Voyaging: A Quick Morning Photo Walk in Denver, Colorado
On our most recent trip to Denver, Colorado, we stayed in the recently-opened Hyatt Centric Downtown Denver. The rooms are beautiful and it’s within walking distance of Union Station, which is where we depart the train after arriving from the airport.
Downtown Denver is fantastic for many reasons: there’s a lot to do; the variety of diners are seemingly innumerable; and, the architecture is impressive, just to name a few reasons. For those reasons, I like to wake up early and take a quick walk around to “see what I see” as I like to say.
Walking with no plan is sometimes the best plan because it allows one to be open and receptive to whatever one comes across that might make a good picture.
Denver receives many, many days of sunlight throughout the year, and this particular morning was going to be one of those sunlight-receiving days. For this reason, it’s nice to get an early start at photographing because the light is at a lower angle to the horizon, which makes a more pleasing quality of light, I believe.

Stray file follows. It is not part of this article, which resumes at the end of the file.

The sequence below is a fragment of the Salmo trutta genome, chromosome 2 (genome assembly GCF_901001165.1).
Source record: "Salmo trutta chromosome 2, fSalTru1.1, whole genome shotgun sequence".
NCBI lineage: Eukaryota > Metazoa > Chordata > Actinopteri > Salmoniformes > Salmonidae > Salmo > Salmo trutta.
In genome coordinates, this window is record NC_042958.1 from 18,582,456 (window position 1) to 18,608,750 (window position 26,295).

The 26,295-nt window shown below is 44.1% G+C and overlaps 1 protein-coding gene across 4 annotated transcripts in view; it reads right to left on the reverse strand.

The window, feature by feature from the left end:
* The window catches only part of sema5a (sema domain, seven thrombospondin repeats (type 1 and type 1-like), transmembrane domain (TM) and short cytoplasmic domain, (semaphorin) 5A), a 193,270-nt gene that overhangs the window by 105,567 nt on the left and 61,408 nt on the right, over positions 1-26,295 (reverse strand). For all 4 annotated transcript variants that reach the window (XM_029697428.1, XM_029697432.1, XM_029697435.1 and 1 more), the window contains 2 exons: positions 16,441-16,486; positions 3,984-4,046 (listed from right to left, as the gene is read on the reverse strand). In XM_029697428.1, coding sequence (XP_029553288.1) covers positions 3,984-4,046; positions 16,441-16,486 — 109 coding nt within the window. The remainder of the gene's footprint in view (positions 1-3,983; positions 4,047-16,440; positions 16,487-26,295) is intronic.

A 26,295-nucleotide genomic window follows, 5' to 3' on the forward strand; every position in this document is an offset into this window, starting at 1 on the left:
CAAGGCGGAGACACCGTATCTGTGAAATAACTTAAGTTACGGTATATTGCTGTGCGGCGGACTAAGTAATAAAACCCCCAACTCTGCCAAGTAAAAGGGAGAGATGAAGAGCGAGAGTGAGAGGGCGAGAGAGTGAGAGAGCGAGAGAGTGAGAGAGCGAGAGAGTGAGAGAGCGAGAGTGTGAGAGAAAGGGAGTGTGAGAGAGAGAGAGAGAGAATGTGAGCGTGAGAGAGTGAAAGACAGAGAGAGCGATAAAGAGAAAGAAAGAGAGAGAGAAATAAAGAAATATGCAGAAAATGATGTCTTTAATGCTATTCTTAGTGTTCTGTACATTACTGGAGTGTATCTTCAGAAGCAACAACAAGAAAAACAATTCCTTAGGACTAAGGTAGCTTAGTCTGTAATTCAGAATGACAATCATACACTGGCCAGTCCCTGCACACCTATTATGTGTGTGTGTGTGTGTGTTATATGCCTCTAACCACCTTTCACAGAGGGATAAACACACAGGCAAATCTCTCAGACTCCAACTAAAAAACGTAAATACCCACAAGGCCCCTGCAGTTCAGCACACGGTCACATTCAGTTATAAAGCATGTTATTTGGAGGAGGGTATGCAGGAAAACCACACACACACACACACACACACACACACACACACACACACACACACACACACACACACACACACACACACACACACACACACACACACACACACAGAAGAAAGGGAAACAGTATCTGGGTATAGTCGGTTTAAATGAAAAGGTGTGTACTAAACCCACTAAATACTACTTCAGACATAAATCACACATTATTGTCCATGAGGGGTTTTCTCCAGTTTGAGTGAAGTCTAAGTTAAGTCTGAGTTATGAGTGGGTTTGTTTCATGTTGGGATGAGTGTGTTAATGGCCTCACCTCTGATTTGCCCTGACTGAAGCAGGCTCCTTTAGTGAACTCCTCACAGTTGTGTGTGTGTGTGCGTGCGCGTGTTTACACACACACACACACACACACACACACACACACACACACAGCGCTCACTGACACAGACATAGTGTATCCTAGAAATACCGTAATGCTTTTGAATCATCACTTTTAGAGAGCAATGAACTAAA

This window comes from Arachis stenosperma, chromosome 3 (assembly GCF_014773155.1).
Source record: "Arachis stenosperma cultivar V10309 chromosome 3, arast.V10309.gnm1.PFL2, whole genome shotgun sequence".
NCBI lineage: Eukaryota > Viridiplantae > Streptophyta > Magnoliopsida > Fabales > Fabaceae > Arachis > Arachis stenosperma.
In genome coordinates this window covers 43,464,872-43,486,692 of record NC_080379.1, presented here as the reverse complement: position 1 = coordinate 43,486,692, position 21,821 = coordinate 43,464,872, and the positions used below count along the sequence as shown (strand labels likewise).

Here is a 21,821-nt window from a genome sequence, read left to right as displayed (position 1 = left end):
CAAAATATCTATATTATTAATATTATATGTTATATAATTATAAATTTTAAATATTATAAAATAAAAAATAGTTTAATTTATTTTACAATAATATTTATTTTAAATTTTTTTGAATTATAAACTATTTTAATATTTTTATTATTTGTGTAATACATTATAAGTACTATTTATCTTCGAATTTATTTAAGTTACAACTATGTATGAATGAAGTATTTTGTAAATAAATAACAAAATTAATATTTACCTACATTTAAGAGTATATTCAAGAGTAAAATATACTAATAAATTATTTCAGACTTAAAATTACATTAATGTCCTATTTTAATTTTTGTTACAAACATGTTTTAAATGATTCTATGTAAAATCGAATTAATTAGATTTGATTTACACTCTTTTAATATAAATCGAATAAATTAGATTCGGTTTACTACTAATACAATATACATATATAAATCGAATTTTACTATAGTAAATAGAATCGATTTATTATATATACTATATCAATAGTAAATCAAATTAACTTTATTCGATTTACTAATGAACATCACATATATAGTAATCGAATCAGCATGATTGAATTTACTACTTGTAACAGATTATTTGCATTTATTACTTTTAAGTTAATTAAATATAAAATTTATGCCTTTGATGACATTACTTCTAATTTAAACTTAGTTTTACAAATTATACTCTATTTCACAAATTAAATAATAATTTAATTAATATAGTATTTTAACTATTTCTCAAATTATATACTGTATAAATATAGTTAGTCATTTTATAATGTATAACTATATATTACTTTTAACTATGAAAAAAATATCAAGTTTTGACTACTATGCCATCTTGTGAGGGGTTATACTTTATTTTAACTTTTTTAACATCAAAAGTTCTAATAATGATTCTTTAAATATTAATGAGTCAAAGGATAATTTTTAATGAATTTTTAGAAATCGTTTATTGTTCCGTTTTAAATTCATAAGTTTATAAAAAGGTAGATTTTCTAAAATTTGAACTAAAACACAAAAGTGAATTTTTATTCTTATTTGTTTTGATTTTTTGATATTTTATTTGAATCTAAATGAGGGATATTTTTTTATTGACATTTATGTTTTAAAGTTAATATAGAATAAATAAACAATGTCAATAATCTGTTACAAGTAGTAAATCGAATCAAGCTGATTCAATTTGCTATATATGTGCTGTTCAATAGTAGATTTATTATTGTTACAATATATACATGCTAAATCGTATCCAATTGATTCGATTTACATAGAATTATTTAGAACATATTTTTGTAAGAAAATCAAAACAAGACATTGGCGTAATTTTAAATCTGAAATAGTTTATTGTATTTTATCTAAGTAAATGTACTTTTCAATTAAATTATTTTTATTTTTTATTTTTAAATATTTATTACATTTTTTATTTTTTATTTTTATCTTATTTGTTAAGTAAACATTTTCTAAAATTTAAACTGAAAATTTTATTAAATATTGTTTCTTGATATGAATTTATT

Not far from the hotel, I had crossed an intersection and looked to the my right when I saw a sign with the word ‘Paramount’ on it. I actually walked passed it. Then I stopped.
More and more I’ve been listening to the voice inside that says, ” Maybe you should photograph what you just saw.” It might sound silly, but it can be easy sometimes to pass by a potential photographic subject because it might not seem interesting enough. This is especially true, at least for me, with film.
Putting my steps in reverse, I soon found myself in the same spot with the same viewpoint of the ‘Paramount‘ sign. Since I was definitely going to make a picture this time, I wanted to wait for a person, or people, to enter the frame. This is because I feel like a human presence adds aesthetically to pictures, especially street photography.
Finally, a person entered the sidewalk with a bicycle and I made a picture.
It’s not an earth-shattering image, but I was proud of taking the picture and working a little bit to get it.
Having a feeling of regret in regards to photographs you didn’t take can be disappointing. It’s inevitable, I suppose, for photographers, but I’m at least making a conscious effort to minimize those regrets.
Next time you’re out and about taking pictures, listen to the voice inside you that says “Maybe you should take that picture.”